“Ultimately, The idea is to stop the Treg action for a short time in a way that interferes with functions that might help tumours to grow, “ summarises Kos.

Ready to handle more complex single cell sequencing data

Bioinformatics analyses are getting increasingly complex. While this latest project is about bulk RNA sequencing of thousands of cells, the next step is to look at the gene expression in individual cells. Other scientists in the lab are doing that with patient samples.

“This is the future for gaining a much deeper understanding. You can see what is different between a specific patient and a healthy person“ says Kos.

“These kinds of analysis can also be done with the Qlucore tool. It’s super-nice as these kinds of analysis can normally not be performed by researchers that do not have the experience of bioinformaticians.

In summary, Qlucore is an important tool for analysis of increasingly complex datasets, that may increase our understanding of the immune system in breast cancer, thereby potentially contributing to novel treatment options for cancer patients.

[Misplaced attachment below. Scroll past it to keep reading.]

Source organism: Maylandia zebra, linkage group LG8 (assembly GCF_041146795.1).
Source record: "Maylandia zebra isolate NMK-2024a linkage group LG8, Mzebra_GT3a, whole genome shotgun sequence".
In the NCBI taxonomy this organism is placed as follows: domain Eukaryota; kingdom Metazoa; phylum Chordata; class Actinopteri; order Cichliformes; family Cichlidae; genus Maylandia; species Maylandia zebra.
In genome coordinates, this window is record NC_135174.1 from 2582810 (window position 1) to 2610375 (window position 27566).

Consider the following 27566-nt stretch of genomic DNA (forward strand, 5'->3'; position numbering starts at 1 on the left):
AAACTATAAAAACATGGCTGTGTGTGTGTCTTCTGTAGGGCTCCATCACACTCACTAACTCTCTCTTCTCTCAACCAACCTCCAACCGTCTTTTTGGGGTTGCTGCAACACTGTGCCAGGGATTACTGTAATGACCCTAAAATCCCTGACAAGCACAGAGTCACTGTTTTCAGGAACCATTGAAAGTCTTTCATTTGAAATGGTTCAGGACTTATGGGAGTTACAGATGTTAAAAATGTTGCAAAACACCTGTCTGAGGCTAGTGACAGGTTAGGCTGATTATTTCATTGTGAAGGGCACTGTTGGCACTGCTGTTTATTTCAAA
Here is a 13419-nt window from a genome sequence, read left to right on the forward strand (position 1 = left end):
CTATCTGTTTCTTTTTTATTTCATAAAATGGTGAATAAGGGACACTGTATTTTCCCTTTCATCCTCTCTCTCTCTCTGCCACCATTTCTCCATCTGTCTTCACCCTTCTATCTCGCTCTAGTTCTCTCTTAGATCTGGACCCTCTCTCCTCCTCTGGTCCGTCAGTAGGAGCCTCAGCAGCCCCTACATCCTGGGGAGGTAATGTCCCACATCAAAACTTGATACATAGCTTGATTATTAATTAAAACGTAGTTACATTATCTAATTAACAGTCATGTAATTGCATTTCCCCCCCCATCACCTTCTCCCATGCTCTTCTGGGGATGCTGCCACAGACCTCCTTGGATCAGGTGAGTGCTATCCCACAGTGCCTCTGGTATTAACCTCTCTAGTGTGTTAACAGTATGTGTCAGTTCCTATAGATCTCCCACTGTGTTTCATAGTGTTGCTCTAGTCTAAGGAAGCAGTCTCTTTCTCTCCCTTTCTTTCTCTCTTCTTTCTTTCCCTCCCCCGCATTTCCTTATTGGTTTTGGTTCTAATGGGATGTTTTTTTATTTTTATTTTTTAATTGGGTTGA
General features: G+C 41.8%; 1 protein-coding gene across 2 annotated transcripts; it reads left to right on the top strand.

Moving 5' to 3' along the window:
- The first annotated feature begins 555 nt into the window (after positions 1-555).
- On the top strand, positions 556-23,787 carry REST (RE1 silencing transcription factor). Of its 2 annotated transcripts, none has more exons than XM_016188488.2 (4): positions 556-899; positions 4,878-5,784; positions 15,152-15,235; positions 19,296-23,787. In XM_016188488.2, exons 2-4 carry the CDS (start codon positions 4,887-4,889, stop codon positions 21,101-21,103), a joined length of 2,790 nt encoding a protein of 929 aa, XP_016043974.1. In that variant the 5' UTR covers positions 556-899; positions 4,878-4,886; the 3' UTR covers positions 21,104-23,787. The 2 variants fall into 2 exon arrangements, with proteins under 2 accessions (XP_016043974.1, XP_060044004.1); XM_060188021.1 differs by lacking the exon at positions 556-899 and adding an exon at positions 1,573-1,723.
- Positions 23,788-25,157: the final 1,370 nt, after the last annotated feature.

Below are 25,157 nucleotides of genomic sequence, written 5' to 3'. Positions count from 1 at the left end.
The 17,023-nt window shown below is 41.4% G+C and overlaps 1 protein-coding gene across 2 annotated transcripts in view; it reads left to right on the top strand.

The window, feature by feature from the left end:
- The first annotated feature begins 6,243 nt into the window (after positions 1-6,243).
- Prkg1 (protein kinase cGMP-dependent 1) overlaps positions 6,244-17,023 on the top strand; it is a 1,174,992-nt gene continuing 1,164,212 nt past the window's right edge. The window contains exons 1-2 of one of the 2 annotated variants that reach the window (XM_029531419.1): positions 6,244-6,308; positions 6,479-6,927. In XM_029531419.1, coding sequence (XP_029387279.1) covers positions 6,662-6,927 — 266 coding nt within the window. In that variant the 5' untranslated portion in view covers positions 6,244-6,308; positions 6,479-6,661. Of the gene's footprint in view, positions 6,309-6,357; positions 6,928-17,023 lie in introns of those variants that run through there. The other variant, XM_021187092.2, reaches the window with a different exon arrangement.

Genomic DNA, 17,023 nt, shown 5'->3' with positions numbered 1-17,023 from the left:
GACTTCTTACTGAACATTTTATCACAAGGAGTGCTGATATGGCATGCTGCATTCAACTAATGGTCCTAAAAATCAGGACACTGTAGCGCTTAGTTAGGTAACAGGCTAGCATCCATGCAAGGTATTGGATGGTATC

• Global Cancer Statistics 2020: GLOBOCAN Estimates of Incidence and Mortality Worldwide for 36 Cancers in 185 Countries by H Sung et al; CA Cancer J Clin. 2021
  • Global burden and trends in premenopausal and postmenopausal breast cancer: a population-based study by Emily Heer et al; The Lancet August, 2020
  • The genomic landscape of metastasis in treatment-naïve breast cancer models by Christina Ross et al; PLoS Genet, May 28, 2020

Kos, K., de Visser, K.E., 2021. The Multifaceted Role of Regulatory T Cells in Breast Cancer. Annu. Rev. Cancer Biol. 5. https://doi.org/10.1146/annurev-cancerbio-042920-104912